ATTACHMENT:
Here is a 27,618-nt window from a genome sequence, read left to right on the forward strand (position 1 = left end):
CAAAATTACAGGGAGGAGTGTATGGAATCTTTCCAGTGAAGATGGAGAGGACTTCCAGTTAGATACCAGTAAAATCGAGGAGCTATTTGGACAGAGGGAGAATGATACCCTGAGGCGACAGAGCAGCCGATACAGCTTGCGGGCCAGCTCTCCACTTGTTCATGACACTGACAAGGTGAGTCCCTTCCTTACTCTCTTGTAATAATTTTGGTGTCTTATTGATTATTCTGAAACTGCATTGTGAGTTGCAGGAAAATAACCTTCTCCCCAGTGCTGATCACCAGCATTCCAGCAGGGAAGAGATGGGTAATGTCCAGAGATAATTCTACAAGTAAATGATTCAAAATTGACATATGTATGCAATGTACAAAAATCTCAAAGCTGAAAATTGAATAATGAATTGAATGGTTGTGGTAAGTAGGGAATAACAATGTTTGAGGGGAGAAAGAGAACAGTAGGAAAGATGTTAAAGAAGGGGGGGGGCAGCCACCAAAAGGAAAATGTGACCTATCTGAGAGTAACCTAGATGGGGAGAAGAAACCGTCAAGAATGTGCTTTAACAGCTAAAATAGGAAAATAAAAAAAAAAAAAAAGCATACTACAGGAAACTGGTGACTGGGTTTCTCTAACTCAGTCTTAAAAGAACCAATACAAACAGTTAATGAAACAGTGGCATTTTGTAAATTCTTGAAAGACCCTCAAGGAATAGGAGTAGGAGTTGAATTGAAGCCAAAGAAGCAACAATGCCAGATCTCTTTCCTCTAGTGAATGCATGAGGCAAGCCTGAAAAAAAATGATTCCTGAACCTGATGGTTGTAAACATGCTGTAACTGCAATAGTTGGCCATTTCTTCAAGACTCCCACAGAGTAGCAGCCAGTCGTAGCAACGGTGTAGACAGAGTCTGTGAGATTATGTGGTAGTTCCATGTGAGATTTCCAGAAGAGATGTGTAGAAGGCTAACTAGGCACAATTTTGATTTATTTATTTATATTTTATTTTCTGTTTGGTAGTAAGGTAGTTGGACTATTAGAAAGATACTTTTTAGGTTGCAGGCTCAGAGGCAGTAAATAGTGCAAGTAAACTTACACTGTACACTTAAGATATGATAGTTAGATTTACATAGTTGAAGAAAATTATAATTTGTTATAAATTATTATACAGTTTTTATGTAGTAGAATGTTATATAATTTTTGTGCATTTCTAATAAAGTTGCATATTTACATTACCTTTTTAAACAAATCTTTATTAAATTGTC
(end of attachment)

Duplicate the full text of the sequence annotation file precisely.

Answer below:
Here is a 27,618-nt window from a genome sequence, read left to right on the forward strand (position 1 = left end):
CAAAATTACAGGGAGGAGTGTATGGAATCTTTCCAGTGAAGATGGAGAGGACTTCCAGTTAGATACCAGTAAAATCGAGGAGCTATTTGGACAGAGGGAGAATGATACCCTGAGGCGACAGAGCAGCCGATACAGCTTGCGGGCCAGCTCTCCACTTGTTCATGACACTGACAAGGTGAGTCCCTTCCTTACTCTCTTGTAATAATTTTGGTGTCTTATTGATTATTCTGAAACTGCATTGTGAGTTGCAGGAAAATAACCTTCTCCCCAGTGCTGATCACCAGCATTCCAGCAGGGAAGAGATGGGTAATGTCCAGAGATAATTCTACAAGTAAATGATTCAAAATTGACATATGTATGCAATGTACAAAAATCTCAAAGCTGAAAATTGAATAATGAATTGAATGGTTGTGGTAAGTAGGGAATAACAATGTTTGAGGGGAGAAAGAGAACAGTAGGAAAGATGTTAAAGAAGGGGGGGGGCAGCCACCAAAAGGAAAATGTGACCTATCTGAGAGTAACCTAGATGGGGAGAAGAAACCGTCAAGAATGTGCTTTAACAGCTAAAATAGGAAAATAAAAAAAAAAAAAAAGCATACTACAGGAAACTGGTGACTGGGTTTCTCTAACTCAGTCTTAAAAGAACCAATACAAACAGTTAATGAAACAGTGGCATTTTGTAAATTCTTGAAAGACCCTCAAGGAATAGGAGTAGGAGTTGAATTGAAGCCAAAGAAGCAACAATGCCAGATCTCTTTCCTCTAGTGAATGCATGAGGCAAGCCTGAAAAAAAATGATTCCTGAACCTGATGGTTGTAAACATGCTGTAACTGCAATAGTTGGCCATTTCTTCAAGACTCCCACAGAGTAGCAGCCAGTCGTAGCAACGGTGTAGACAGAGTCTGTGAGATTATGTGGTAGTTCCATGTGAGATTTCCAGAAGAGATGTGTAGAAGGCTAACTAGGCACAATTTTGATTTATTTATTTATATTTTATTTTCTGTTTGGTAGTAAGGTAGTTGGACTATTAGAAAGATACTTTTTAGGTTGCAGGCTCAGAGGCAGTAAATAGTGCAAGTAAACTTACACTGTACACTTAAGATATGATAGTTAGATTTACATAGTTGAAGAAAATTATAATTTGTTATAAATTATTATACAGTTTTTATGTAGTAGAATGTTATATAATTTTTGTGCATTTCTAATAAAGTTGCATATTTACATTACCTTTTTAAACAAATCTTTATTAAATTGTC